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Creating and Validating a Simplified Measure of Religiosity and Examining the Effects of Religion on Jury Verdicts
Appellate court opinions widely vary in their assessment of the influence of religious arguments by jurors, with the majority of court opinions ruling that although religious arguments are improper and impermissible, they are not prejudicial and amount to harmless error. Because these decisions were based on legal precedent and anecdotes rather than empirical evidence, I attempted to address critical gaps in the domains of religion’s role in jury decision-making research, as well as the psychology of religion in general, across five experiments. With Experiment 1, I conducted a reliability generalization and induction analysis of three of the most commonly used measures of religiosity in psychology, as well as three scales commonly used to validate those measures. Because of the inconsistency in reliability estimate reporting, confirmation of the reliability of these sample measures is essential to understand the quality of the studies we cite. Contrasting earlier studies using this method, a majority of the studies reviewed reported reliability estimates, and displayed few consistent differences related to sample composition. For Experiments 2a and 2b, I tested, refined, and cross-validated a simplified measure of religiosity constructs. This study addressed the cumbersome ordeal of administering a large number of measures by simplifying the many separate religiosity scales currently employed by psycholegal and religion researchers, reducing the number of items needed from 72 to 3 Experiments 3 and 4 took the knowledge gained by the first three and applied it to the legal domain using online mock juror simulations following a false-participation paradigm. For Experiment 3, I explored the effects of non-Christian, in comparison to Christian, religious beliefs of deliberating mock jurors on death penalty sentencing outcomes. Finally, for Experiment 4 I explored the effects of relevant and irrelevant religious arguments on verdict and death penalty sentencing outcomes during a simulated deliberation of mock jurors (students and non-students). Results across the two jury simulation studies were inconsistent and somewhat difficult to interpret. Primarily, each study tended to produce very specific results, with only partial support for each hypothesis. There were, however, several interesting non-hypothesized results that warrant future research.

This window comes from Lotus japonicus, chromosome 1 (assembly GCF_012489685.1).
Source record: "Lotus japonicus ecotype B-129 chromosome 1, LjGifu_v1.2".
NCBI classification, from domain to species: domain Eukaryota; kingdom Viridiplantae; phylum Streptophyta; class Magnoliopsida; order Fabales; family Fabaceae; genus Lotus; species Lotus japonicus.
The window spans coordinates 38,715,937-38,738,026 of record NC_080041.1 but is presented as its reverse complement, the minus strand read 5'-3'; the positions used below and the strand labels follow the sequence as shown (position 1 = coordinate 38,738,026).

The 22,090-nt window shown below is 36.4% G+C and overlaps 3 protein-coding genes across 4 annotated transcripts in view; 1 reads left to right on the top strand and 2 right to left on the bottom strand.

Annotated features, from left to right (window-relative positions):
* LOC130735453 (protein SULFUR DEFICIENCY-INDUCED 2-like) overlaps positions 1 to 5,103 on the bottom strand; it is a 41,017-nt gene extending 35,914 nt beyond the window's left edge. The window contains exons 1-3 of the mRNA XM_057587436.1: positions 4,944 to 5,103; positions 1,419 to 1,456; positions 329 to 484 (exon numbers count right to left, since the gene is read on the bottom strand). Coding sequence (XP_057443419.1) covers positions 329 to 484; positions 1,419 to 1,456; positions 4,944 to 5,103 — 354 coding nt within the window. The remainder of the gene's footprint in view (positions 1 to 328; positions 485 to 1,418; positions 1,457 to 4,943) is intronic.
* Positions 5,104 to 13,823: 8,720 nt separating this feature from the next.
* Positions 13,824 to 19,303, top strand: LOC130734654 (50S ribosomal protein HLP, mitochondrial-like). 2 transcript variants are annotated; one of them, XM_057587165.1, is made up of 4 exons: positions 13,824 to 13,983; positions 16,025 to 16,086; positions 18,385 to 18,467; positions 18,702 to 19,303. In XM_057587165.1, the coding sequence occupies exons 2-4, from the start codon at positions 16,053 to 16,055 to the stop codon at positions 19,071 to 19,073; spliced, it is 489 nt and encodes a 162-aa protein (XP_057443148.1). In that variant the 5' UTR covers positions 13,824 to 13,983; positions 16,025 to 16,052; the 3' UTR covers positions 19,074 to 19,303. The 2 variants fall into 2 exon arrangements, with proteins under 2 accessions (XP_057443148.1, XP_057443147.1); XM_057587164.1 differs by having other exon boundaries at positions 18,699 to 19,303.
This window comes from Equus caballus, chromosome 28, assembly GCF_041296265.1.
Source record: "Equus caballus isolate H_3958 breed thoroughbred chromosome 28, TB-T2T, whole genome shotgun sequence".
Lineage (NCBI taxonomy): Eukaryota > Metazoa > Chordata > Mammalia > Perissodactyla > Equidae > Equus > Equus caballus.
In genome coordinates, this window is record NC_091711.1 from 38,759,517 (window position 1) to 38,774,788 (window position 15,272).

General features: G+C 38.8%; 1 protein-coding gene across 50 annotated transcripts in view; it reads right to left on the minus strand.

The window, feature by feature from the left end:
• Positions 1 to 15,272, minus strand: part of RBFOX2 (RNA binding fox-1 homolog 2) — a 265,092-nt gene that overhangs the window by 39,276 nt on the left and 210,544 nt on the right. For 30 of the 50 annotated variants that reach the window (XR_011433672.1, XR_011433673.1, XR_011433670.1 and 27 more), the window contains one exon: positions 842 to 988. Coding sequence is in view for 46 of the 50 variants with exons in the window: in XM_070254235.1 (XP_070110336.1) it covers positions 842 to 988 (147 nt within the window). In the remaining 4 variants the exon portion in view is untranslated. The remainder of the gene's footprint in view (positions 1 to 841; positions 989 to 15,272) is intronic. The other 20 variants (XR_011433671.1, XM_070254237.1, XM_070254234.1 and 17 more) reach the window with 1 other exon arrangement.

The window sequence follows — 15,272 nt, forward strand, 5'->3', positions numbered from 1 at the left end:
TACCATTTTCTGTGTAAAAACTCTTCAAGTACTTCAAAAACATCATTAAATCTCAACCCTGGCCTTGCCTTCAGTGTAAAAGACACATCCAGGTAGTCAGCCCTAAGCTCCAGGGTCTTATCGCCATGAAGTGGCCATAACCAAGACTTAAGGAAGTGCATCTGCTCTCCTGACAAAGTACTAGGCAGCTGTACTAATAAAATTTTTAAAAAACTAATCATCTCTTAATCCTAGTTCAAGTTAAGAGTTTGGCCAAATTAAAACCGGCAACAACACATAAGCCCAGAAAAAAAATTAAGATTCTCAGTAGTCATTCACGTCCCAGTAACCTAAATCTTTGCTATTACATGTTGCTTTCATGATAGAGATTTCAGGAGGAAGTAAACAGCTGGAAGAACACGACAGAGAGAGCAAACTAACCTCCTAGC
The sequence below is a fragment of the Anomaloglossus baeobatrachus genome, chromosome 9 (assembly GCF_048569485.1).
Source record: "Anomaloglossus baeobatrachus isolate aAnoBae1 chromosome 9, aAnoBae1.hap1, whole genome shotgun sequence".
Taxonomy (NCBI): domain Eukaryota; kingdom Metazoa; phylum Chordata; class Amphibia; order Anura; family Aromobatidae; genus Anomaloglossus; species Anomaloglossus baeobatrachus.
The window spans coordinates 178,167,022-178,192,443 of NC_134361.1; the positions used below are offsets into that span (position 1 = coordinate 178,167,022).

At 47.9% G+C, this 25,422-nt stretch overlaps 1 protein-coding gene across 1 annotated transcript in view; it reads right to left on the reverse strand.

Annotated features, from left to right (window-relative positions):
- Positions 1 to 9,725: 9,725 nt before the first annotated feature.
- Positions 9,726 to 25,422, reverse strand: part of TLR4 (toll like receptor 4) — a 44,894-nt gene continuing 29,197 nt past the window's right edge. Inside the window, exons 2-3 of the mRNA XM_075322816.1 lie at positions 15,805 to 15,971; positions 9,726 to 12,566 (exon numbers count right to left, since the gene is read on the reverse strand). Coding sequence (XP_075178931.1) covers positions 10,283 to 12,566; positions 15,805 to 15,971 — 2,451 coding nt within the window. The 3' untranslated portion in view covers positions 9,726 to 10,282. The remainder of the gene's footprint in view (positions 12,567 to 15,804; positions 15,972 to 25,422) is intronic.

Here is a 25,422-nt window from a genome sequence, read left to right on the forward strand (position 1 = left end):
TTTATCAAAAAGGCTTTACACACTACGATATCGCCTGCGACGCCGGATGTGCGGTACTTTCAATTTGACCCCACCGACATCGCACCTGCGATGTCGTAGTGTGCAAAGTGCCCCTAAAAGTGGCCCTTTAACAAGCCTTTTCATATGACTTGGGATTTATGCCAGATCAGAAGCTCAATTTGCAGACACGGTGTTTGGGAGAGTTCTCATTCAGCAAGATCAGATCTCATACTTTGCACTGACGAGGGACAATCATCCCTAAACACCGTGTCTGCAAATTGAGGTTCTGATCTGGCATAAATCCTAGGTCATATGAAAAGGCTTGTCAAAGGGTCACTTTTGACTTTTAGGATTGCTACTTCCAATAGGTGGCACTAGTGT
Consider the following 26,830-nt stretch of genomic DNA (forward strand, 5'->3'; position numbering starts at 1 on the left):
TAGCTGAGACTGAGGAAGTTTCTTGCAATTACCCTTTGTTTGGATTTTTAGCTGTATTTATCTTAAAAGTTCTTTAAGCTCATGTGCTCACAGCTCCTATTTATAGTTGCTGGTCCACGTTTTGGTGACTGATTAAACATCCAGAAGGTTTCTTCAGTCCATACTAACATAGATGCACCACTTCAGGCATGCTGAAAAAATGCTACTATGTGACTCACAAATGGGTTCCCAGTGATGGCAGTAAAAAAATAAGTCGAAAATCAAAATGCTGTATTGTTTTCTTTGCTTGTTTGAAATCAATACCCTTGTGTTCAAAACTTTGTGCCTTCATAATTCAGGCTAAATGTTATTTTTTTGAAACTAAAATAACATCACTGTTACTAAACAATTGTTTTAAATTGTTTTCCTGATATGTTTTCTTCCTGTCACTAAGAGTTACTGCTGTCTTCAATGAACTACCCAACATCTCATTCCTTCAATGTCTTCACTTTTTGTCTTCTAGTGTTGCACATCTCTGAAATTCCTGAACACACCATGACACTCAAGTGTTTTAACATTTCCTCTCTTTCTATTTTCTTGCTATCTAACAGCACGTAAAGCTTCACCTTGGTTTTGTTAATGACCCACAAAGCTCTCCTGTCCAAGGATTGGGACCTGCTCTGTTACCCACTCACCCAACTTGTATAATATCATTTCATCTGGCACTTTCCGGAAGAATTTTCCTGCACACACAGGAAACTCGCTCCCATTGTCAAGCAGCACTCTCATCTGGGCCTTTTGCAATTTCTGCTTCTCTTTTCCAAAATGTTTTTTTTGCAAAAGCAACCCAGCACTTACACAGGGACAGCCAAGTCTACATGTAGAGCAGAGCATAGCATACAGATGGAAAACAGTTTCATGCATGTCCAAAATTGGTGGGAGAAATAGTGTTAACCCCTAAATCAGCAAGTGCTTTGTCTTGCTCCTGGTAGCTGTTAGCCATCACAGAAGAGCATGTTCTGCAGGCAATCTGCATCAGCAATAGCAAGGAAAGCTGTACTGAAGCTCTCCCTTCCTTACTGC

Kimbrough, Christopher D, "Creating and Validating a Simplified Measure of Religiosity and Examining the Effects of Religion on Jury Verdicts" (2019). ETD collection for University of Nebraska - Lincoln. AAI22592196.